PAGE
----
A War Reminder in ‘Dancing’ Win

It was an unlucky 13th season for “Dancing with the Stars” – low ratings, low-wattage cast, little to no buzz.

But throughout the season, a bright spot was the high scoring dances for a guy who was burned and disfigured as a soldier in Iraq, became a motivational speaker and then an actor on a soap opera.

J.R. Martinez may have not been the best known participant in “Dancing with the Stars” when he started, but he gained enough fans – and top scores – to emerge as winner Tuesday night.

Rob Kadashian, brother of the tabloid queen Kim, who had surged in judges’ scores in recent weeks, came in second. Former talk show host Ricki Lake, who had led in scores most of the season, finished third.

All that’s won in the show is a cheesy mirror-ball trophy but Martinez whooped like he won the Super Bowl.

“Thank you America for believing in us,” he said upon winning. He also praised his dance partner Karina Smirnoff and said he was glad he was part of her first championship after dancing in the show for 10 seasons. The closest she had come was season three, finishing second with Mario Lopez and losing to Emmitt Smith, whose partner was Cheryl Burke. Smirnoff found herself in the final two with Burke again, as she was partnered with the runner-up Kardashian.

In the end, it was close, with both Martinez and Kardashian earning perfect 30s for their final sambas; for the four dances in the final round, Martinez had a combined score of 112; Kardashinan had 113.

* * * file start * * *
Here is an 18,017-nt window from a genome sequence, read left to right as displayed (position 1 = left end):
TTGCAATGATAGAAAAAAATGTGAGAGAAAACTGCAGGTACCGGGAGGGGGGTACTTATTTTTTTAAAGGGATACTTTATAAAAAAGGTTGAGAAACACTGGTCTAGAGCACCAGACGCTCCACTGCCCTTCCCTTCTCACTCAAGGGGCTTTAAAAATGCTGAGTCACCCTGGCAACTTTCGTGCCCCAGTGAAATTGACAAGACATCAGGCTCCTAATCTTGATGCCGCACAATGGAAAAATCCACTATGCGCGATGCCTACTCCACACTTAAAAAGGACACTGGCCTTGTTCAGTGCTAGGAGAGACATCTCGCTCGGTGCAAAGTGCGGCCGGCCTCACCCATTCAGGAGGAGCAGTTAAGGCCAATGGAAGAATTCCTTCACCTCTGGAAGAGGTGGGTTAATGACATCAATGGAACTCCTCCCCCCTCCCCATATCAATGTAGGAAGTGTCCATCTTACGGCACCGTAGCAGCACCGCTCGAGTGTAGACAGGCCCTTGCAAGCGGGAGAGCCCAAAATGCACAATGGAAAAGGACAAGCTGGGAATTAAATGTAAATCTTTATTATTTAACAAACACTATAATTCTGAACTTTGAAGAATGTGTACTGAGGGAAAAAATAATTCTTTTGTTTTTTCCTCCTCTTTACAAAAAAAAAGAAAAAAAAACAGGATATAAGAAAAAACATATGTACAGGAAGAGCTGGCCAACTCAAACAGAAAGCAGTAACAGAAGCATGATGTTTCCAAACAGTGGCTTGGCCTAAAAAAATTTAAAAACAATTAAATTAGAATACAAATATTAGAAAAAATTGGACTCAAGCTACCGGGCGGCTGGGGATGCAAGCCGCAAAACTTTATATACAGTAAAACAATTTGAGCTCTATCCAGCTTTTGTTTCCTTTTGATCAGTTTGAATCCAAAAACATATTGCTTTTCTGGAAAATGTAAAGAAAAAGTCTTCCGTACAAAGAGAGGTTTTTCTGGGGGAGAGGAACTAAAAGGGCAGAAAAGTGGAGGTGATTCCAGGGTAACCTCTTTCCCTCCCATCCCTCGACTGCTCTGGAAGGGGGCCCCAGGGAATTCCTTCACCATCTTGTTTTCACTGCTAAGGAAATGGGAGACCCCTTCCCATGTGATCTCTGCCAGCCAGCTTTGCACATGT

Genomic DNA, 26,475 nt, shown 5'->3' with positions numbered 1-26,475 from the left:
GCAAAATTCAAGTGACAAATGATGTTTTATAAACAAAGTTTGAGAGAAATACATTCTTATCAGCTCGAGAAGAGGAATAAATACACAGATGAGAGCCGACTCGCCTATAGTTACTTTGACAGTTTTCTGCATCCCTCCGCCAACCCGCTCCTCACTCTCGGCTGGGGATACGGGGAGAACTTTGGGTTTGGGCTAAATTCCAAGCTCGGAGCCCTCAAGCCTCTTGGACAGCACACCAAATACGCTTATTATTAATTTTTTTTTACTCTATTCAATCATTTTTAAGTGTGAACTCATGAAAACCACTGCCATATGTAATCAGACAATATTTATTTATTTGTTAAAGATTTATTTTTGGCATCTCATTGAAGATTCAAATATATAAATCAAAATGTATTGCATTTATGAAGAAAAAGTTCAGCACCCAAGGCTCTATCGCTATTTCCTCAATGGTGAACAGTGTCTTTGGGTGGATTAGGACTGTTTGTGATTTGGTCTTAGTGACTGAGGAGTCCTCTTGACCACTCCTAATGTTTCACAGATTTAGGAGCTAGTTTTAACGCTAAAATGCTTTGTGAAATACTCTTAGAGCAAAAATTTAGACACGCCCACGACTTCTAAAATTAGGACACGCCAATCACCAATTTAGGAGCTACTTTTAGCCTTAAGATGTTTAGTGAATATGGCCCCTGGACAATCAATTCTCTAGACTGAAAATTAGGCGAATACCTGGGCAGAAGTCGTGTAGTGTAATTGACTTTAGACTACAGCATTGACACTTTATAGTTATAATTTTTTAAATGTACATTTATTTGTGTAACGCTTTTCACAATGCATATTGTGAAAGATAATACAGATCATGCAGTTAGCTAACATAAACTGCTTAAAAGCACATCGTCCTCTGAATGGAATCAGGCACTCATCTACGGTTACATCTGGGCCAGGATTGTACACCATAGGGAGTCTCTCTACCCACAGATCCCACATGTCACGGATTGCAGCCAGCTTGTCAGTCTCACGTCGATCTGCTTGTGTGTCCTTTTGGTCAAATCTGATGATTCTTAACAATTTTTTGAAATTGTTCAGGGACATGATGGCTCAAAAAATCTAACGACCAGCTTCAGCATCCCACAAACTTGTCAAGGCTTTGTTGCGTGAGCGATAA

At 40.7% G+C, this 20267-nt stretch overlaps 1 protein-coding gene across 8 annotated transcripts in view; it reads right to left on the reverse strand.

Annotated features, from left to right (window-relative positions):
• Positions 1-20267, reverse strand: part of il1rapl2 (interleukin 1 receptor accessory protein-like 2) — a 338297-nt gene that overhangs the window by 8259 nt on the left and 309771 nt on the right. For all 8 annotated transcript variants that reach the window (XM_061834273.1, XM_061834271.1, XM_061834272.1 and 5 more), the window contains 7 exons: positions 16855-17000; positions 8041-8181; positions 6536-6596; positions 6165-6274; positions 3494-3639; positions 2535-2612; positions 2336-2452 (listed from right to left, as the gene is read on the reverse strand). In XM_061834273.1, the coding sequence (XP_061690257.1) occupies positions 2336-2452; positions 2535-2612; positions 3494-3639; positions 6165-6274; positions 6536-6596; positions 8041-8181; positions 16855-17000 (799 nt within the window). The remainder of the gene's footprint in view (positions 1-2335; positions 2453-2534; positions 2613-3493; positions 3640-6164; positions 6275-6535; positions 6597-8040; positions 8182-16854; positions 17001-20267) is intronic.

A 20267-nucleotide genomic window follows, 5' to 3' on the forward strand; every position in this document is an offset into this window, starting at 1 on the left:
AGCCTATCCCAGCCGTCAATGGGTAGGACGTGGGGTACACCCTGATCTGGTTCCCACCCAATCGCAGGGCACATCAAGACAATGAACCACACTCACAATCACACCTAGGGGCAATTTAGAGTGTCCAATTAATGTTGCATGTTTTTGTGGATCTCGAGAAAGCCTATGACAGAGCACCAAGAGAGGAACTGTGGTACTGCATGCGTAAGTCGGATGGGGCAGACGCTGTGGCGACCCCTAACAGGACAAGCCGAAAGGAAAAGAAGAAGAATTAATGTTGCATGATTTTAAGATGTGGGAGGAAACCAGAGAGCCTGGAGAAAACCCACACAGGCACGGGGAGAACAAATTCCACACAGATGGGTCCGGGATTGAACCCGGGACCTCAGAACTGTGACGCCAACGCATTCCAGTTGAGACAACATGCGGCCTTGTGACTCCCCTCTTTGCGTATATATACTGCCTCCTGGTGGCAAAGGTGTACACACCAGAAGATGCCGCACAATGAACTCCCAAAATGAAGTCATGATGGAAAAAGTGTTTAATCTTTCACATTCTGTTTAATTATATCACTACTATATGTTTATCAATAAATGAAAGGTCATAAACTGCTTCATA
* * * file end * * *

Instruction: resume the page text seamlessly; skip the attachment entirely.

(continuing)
Martinez had been a consistent performer through the season, having ended up top on the leaderboard four times; Kardashian never did.

Maybe the biggest surprise was that Lake ended up third. She had been a first place finisher in judges’ scores six times, including last week and led the averages for all dancers all seasons. Her first dance Tuesday was the only one to get a perfect 30. Her scores Monday were uncharacteristically down a bit, and ultimately the home viewers must have let her down in voting.

As a winner, Martinez’ resilience and optimism outshone his ravaged face, which was a constant reminder for a wide audience twice weekly of the very real effects of war – something that was being advocated so blithely and abstractly on CNN as part of the latest debate.

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